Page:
If the first two steps are satisfied, the third step requires the claimant to provide evidence that her impairment is equal to one of the impairments listed in Appendix 1 of the regulations. 20 C.F.R. § 404.1520(d). If the claimant demonstrates that she suffers from a listed impairment or that her severe impairment is equal to a listed impairment, she is presumed to be disabled and is automatically entitled to disability benefits. Id. If she cannot so demonstrate, the eligibility analysis proceeds to step four. The fourth step of the analysis requires the ALJ to determine whether the claimant's RFC permits her to resume her previous employment. 20 C.F.R. § 404.1520(e). If the claimant can perform her previous line of work, then she is not "disabled" and not entitled to disability benefits. 20 C.F.R. § 404.1520(f). The burden of persuasion rests with the claimant in the first four steps. Malloy v. Comm'r of Soc. Sec., 306 F. App'x 761, 763 (3d Cir. 2009).

If the claimant is unable to return to her previous work, the analysis proceeds to step five. At the fifth step, the burden shifts to the Commissioner to demonstrate that the claimant can perform other work that is consistent with her medical impairments, age, education, past work experience, and RFC. 20 C.F.R. § 404.1520(g); see Palmer v. Comm'r of Soc. Sec., 410 F. App'x 490, 492 (3d Cir. 2011). If the Commissioner cannot satisfy this burden, the claimant will receive Social Security benefits.

III. DISCUSSION

A. Plaintiff's Alleged Severe Impairments

Plaintiff argues that, at step two of the sequential analysis, the ALJ failed to acknowledge that she suffers from severe impairments in standing and walking. (Pl.'s Moving Br. 17, ECF No. 20.) Plaintiff also argues that the ALJ should have found that she suffers from: (1) the severe impairment of arthritis in her hands; (2) a severe impairment in her shoulder; and (3) severe impairments based on her neck and spine pathology. (Id. at 18-21.) Defendant argues that the ALJ reasonably identified Plaintiff's severe impairments at step two of the sequential analysis. (Def.'s Opp'n Br. 11.) Defendant also argues that the ALJ appropriately found that Plaintiff's impairments did not meet or medically equal the listings at step three of the sequential analysis. (Id.)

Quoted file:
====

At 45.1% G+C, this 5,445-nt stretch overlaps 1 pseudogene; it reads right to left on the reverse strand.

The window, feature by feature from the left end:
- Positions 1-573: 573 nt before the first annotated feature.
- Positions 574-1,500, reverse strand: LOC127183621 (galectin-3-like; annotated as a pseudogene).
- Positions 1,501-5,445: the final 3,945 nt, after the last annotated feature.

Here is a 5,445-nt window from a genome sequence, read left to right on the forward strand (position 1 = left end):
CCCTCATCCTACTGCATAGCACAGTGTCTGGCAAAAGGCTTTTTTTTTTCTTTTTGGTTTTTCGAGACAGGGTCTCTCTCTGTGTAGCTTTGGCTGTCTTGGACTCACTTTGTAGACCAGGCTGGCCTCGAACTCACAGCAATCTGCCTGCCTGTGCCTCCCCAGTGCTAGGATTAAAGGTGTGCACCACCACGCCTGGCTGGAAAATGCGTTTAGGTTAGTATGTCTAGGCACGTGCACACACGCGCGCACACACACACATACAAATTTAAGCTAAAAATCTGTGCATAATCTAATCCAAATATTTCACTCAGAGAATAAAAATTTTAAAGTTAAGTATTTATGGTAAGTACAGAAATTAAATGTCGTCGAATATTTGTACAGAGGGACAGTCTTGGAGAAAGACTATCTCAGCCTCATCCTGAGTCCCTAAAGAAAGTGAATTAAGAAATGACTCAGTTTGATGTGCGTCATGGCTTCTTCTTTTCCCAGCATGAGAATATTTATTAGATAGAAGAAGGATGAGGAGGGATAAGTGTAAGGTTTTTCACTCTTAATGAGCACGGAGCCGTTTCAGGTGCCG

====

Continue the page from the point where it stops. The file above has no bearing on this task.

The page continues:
Plaintiff bears the burden of proof at steps two and three of the sequential analysis. See Malloy, 306 F. App'x at 761. Here, Plaintiff did not meet her burden. Although the ALJ may not have specifically discussed each of Plaintiff's medical conditions at step two of the sequential analysis, the overall decision reflects that the ALJ considered Plaintiff's medical conditions in reaching his determinations. Moreover, while Plaintiff cited records in support of her various impairment-related assertions, she did not demonstrate how she would prevail at step three of the sequential analysis. The Court finds Holloman v. Commissioner of Social Security persuasive in this regard. 639 F. App'x 810, 814 (3d Cir. 2016)). In Holloman, the Third Circuit stated:

[the plaintiff] . . . does not identify specific avenues for meeting or equaling specific listings that the ALJ should have considered but did not. . . . Even if we found a portion of the ALJ's step-three analysis to be deficient, we would have no reason to conclude that the deficiency in analysis was harmful to [the plaintiff's] claim.

Id. at 814. Here, the Court finds that Plaintiff did not meet her burden of demonstrating that the ALJ erred at step two or step three of the sequential analysis. Accordingly, the Court upholds the ALJ's step two and step three determinations.

B. The Weight the ALJ Provided to Opinion Evidence